Minimalism, simplifying, and small living are popular trends today. But for Catholics, the underlying spiritual realities are truly profound. And, who better to guide us in everything small and simple, but The Little Flower, Saint Therese herself?
Did you know that when the eye sees clutter, the brain shifts into problem-solving mode? Neuroscience has discovered that this shift is accompanied by an increase in adrenaline—creating a sense of urgency and even anxiety! So clearing out the clutter of your desk, bedroom or apartment will help you return to a more peaceful state. The less stuff we have, the less cluttered our environment.
So, first, we need to declutter. And to really effectively declutter, we need to detach from our possessions—a difficult task! Our possessions seem to cast a spell over us: If we aren’t attentive, our possessions can begin to possess us— like the power of the ring in Tolkien’s Lord of the Rings that leads Gollum to become a slimy, creeping hoarder who lives in the dark guarding his “Precious.”
Why do things have this ability to cast a spell over us? Why do we not recognize that too many things are like too much food — we don’t need them, and they can make us sick with the sadness of too much? Three of the Gospels record the incident of the rich young man who “went away sorrowful; for he had great possessions” (Mark 10: 17-22). When our hearts are filled with earthly loves, creature comforts and material possessions, we have less room for God. Moreover, as the Gospel passage shows, we will not be happy! St. Therese assures us, “happiness has nothing to do with the material things that surround us; it dwells in the very depths of the soul.”1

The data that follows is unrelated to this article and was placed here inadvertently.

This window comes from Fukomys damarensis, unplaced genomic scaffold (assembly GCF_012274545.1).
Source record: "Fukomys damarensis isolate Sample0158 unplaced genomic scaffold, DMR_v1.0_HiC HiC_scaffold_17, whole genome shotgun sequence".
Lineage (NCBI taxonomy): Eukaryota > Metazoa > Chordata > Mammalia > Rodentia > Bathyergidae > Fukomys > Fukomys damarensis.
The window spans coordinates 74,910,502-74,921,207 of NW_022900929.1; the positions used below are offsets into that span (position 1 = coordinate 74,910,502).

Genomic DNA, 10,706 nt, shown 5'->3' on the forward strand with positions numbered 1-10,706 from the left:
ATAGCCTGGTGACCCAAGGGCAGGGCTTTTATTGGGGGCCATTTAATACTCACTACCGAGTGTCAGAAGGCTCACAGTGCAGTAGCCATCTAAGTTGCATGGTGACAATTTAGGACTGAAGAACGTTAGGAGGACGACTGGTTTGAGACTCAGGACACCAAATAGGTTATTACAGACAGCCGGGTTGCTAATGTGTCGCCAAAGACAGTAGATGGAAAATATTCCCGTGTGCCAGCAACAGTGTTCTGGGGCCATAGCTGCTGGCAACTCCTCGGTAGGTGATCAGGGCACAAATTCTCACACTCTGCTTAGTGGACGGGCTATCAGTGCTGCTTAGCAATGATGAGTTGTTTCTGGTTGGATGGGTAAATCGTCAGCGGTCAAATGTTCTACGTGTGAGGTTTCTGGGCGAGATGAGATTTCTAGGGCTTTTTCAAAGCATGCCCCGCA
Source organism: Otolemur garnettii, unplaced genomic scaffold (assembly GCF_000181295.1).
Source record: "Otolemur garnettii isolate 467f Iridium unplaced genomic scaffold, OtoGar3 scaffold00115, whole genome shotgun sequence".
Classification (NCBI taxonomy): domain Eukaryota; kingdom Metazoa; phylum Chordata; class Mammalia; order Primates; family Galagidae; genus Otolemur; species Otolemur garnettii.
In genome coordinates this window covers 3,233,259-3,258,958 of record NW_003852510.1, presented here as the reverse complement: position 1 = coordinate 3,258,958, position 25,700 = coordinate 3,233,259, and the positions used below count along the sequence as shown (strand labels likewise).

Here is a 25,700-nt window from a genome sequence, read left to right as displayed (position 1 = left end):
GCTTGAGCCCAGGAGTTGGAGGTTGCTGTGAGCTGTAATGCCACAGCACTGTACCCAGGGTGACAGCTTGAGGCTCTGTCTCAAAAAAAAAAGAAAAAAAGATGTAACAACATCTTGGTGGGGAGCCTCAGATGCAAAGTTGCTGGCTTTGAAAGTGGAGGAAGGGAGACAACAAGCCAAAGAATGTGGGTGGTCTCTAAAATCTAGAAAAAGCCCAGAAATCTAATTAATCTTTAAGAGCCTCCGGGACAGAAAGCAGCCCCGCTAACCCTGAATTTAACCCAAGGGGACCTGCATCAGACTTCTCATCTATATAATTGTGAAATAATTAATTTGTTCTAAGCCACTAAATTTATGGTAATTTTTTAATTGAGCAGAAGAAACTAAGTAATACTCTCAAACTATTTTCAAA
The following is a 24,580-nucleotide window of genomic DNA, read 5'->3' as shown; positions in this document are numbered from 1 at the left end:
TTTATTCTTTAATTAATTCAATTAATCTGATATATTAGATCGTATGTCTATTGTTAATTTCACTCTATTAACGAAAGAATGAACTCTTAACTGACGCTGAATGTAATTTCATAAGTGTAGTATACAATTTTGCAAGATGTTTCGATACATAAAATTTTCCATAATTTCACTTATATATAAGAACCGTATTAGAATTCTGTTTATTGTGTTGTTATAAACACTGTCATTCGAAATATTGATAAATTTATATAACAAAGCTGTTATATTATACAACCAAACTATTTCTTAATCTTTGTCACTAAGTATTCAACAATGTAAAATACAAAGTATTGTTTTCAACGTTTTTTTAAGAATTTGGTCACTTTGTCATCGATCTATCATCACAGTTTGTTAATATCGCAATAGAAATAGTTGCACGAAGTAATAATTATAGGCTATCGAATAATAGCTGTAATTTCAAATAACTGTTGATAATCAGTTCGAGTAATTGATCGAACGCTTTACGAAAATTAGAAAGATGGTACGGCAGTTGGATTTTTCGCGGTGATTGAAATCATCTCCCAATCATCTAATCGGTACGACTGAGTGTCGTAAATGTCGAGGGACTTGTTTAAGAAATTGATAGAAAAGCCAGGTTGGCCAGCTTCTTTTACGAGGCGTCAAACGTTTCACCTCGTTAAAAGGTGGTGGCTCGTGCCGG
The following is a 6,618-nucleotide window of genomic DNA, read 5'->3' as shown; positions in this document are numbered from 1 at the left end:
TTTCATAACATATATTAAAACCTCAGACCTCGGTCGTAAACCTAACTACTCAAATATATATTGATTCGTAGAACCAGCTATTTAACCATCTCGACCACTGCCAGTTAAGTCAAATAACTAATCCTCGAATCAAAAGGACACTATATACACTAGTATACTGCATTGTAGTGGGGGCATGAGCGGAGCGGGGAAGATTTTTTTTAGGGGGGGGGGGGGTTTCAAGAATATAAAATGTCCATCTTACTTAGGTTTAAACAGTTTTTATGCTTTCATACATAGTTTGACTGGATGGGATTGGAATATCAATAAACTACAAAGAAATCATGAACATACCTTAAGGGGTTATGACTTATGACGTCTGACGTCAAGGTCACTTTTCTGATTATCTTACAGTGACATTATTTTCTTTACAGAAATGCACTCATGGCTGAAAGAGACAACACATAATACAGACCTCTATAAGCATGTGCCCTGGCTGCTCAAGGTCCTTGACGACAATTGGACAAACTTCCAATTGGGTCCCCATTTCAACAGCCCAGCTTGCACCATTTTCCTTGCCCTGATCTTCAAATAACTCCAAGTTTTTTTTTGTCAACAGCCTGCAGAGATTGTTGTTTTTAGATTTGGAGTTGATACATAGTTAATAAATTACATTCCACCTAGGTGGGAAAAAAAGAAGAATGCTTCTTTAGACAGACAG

3 Tips To Achieve True Happiness From St. Therese
One way of detaching from our material possessions is to be very intentional and thoughtful in the way we use our material resources. Today it is so easy to simply “buy another” if something breaks. Another way is to let go donate clothes or jewelry or shoes that we keep simply because we “might” have an occasion to wear them. We can resist the temptation to daydream about luxuries we wish we had and to create “false needs” based on what others have or what we find on social media.
Detachment from earthly things is a particularly difficult spiritual reality to achieve, as spiritual writers have pointed out over the ages. As soon as you find yourself detached from one thing, you realize there is an even deeper reality to be grasped, like peeling layers of onions.
This brings us to the second lesson from St Therese: poverty of spirit.
“I love to return in spirit to the enchanting places where they lived, wondering where these people are, what became of their houses and gardens where I saw them enjoy life’s luxuries? And I see that all is vanity and vexation of spirit under the sun, that the only good is to love God with all one’s heart and to be poor in spirit here on earth.”